With minimum of fuss, Uniontown school closes

June 25, 1993|By Anne Haddad | Anne Haddad,Staff Writer

To the children who filed out of Uniontown Elementary School yesterday, the last day in the life of their historic school was just, well, the last day of school.

They signed yearbooks. They toted end-of-the-year spoils, such as colored chalk and plant cuttings. They were only a little sentimental, and only when asked about it.

"They have no comprehension," said Robin Hoff, 27, of Jasontown Road. Her daughter, Ashley Norris, is a third-grader at the school, which Ms. Hoff had attended.

Judy Anton, of Old Taneytown Road, said it may take a while for the nostalgia to hit them, as it does her son, now in sixth grade at Northwest Middle School.

"Every time I have a meeting here, he says, 'Can I come? Can I come?' " she said, and he likes to come back and chat with teachers and just see the place.

Parents and staff fought back tears more than once yesterday, they said, although the final hour was cheerful and bright, with lots of smiles for snapshots.

Rachelle Hurwitz said she cried watching Barbara Childs help about a dozen children -- the school's only walkers -- cross the street.

Mrs. Childs is retiring after 21 years as a health aide and instructional assistant at Uniontown. She also went to the

school, as did her children. Her grandson attended this year. She said she is as sad as anyone to see the school close.

"I think small schools are very important for elementary children," Mrs. Childs said. "In the larger schools, it's impossible to have the nurturing and caring you have in a small school."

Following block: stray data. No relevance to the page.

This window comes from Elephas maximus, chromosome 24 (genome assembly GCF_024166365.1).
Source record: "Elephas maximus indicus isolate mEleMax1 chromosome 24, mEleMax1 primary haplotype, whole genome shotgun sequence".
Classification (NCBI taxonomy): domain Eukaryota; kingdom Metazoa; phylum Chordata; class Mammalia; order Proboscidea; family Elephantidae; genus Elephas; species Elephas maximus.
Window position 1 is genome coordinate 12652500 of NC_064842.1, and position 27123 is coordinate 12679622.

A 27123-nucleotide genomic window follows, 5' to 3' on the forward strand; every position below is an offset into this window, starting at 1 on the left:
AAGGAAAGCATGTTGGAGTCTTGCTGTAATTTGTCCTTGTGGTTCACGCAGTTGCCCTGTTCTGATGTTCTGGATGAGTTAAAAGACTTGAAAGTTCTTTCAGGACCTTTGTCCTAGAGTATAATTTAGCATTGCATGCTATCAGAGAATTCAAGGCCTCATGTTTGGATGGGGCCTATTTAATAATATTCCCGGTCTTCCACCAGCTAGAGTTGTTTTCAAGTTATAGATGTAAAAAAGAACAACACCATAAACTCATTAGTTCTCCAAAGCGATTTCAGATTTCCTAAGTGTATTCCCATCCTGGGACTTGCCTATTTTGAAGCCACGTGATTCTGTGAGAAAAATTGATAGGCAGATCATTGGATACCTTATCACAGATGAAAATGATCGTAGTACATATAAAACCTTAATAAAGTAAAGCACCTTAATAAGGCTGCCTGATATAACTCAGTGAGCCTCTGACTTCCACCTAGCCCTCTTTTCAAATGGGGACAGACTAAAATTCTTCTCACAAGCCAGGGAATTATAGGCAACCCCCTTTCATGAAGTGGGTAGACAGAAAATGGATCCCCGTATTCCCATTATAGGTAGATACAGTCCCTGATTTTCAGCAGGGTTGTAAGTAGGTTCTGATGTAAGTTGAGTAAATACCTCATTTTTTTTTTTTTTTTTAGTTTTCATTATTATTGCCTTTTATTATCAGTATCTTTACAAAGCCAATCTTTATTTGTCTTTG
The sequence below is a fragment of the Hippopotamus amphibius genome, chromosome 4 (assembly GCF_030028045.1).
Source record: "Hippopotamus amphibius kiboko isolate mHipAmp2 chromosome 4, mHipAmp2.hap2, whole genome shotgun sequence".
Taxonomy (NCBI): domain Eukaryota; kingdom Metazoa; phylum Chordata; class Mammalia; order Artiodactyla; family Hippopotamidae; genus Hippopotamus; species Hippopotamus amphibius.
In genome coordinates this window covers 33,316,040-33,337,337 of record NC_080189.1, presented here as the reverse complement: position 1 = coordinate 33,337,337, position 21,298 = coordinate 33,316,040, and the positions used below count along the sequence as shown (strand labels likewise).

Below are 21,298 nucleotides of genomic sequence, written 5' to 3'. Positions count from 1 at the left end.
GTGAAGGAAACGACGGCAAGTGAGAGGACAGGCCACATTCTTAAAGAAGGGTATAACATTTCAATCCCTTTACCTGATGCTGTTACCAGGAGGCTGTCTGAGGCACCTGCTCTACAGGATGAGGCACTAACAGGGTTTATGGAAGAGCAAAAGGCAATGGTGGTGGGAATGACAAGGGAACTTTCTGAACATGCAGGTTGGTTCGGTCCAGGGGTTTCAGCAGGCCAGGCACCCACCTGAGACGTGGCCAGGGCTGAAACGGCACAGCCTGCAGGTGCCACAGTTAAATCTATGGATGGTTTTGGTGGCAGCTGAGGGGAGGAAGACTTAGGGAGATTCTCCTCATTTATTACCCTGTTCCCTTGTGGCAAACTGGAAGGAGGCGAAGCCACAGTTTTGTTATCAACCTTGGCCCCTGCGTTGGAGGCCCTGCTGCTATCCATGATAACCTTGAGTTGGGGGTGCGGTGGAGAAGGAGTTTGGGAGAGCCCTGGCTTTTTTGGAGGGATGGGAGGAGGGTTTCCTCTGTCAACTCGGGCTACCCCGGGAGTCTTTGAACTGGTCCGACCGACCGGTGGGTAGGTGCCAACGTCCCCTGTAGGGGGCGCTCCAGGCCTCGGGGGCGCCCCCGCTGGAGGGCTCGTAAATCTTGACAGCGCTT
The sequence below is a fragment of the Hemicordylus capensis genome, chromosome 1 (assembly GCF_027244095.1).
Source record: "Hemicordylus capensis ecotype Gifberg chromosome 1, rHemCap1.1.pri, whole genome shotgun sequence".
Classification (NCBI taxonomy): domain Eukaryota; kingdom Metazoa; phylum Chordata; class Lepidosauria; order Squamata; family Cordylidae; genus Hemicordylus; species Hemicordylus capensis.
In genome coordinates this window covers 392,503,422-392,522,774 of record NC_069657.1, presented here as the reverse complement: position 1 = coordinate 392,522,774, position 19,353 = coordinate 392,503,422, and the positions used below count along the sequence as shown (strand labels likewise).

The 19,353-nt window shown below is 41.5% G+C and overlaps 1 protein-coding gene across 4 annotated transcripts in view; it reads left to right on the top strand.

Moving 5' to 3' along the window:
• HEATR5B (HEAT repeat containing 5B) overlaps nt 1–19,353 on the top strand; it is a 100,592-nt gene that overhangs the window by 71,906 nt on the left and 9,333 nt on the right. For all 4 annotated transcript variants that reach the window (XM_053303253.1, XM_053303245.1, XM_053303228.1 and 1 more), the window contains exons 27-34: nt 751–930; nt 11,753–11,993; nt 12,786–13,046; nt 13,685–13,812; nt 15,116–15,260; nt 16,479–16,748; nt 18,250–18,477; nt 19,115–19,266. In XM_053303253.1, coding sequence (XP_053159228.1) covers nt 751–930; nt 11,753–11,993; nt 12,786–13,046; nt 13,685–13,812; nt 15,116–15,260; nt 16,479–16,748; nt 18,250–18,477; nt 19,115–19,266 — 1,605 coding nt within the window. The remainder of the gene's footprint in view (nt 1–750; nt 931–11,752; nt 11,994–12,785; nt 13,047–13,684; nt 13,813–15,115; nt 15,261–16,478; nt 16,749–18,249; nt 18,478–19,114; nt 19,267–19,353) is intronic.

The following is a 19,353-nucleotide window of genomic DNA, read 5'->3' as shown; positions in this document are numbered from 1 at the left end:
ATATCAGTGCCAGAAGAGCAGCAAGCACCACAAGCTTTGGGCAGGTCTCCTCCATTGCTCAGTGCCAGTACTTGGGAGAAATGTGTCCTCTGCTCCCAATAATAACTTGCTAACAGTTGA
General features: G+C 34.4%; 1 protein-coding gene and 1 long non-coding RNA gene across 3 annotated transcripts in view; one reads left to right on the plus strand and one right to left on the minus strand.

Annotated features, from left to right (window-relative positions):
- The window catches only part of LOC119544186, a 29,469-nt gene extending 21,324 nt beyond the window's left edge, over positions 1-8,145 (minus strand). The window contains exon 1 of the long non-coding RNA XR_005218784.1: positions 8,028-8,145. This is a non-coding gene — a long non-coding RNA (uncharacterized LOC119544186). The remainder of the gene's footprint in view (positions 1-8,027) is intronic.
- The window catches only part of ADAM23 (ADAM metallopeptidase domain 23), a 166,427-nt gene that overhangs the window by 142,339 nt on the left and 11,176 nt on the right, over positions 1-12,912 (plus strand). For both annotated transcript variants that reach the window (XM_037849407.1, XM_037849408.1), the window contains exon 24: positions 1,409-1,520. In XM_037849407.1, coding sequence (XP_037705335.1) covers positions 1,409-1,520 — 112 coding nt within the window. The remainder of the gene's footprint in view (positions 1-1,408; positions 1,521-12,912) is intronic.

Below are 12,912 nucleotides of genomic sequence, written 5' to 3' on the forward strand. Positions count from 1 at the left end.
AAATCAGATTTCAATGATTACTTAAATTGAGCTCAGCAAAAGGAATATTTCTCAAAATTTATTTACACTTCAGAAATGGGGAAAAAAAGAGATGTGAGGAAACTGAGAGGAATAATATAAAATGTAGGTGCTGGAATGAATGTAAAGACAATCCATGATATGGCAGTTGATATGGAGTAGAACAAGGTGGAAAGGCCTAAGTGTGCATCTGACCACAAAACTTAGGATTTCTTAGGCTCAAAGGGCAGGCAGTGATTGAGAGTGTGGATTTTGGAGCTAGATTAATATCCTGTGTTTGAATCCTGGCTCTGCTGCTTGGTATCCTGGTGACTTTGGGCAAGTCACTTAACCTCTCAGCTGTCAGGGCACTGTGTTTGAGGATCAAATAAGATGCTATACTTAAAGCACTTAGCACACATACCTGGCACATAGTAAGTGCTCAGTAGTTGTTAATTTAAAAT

With the Uniontown closing, only Elmer Wolfe and Charles Carroll elementary schools still qualify as small in the county, with about 350 to 400 students in each. The Board of Education is moving toward schools with 600-student capacities, so each can have full-time support teachers for such endeavors as art, music and physical education, said Kathleen Sanner, a school planner.

Other problems with Uniontown Elementary, she said, were lack of access for handicapped students and the expense of maintaining the old building, which was built in 1931.

Uniontown School has been there in one incarnation or another since 1883, and for 50 years before that it was in a building down the street, said Principal Mary Stong. She attended the school when she was a child and returned 17 years ago as a teacher. She became principal nine years ago.

The main building has just four classrooms, with a library in a former storage area. Two more classrooms are in a portable building adjacent to the school. But what Uniontown lacked in space and modern comfort, parents said, it made up for with an intimate, caring environment among the close-knit staff.

"I'm going to miss all the teachers," said Eddie Seeley, who just completed fourth grade there and will go to Runnymede Elementary School next year.

"At this school, everybody knows your name. Even my first-grade teacher still knows my name," he said.

Several parents were at the school most of the day yesterday, reminiscing and helping teachers pack. A half-hour before dismissal, parent Judy Anton delivered freezer pops to the classrooms.

"Twenty years ago, when I went here, they wanted to close it," Ms. Hoff said.

At the time, the community mounted a big fight and won. A few years ago, when school officials again decided to close it, parents didn't put up much of a fight.

"We were told it was useless; it was a done deal," Ms. Hoff said.

Several parents mentioned the positive aspects of going to Runnymede, such as fewer cases of having two grades under one teacher, more computers and a lot more space.

Asked what she'd like to see happen to the old Uniontown building, Judy Anton smiles and reveals the wish she know isn't likely to come true.

"Actually we would like Mary [Stong] to open it as a private school, with Mary as the headmistress."

Ms. Stong will remain principal at Elmer Wolfe Elementary School. This year, she had divided her time between Elmer Wolfe and Uniontown. But Uniontown has been the heart of her career.

VTC She may not have learned all she needed to know in kindergarten, she said, but, "All I had to know about school and teaching and being an educator, I've learned at this school."

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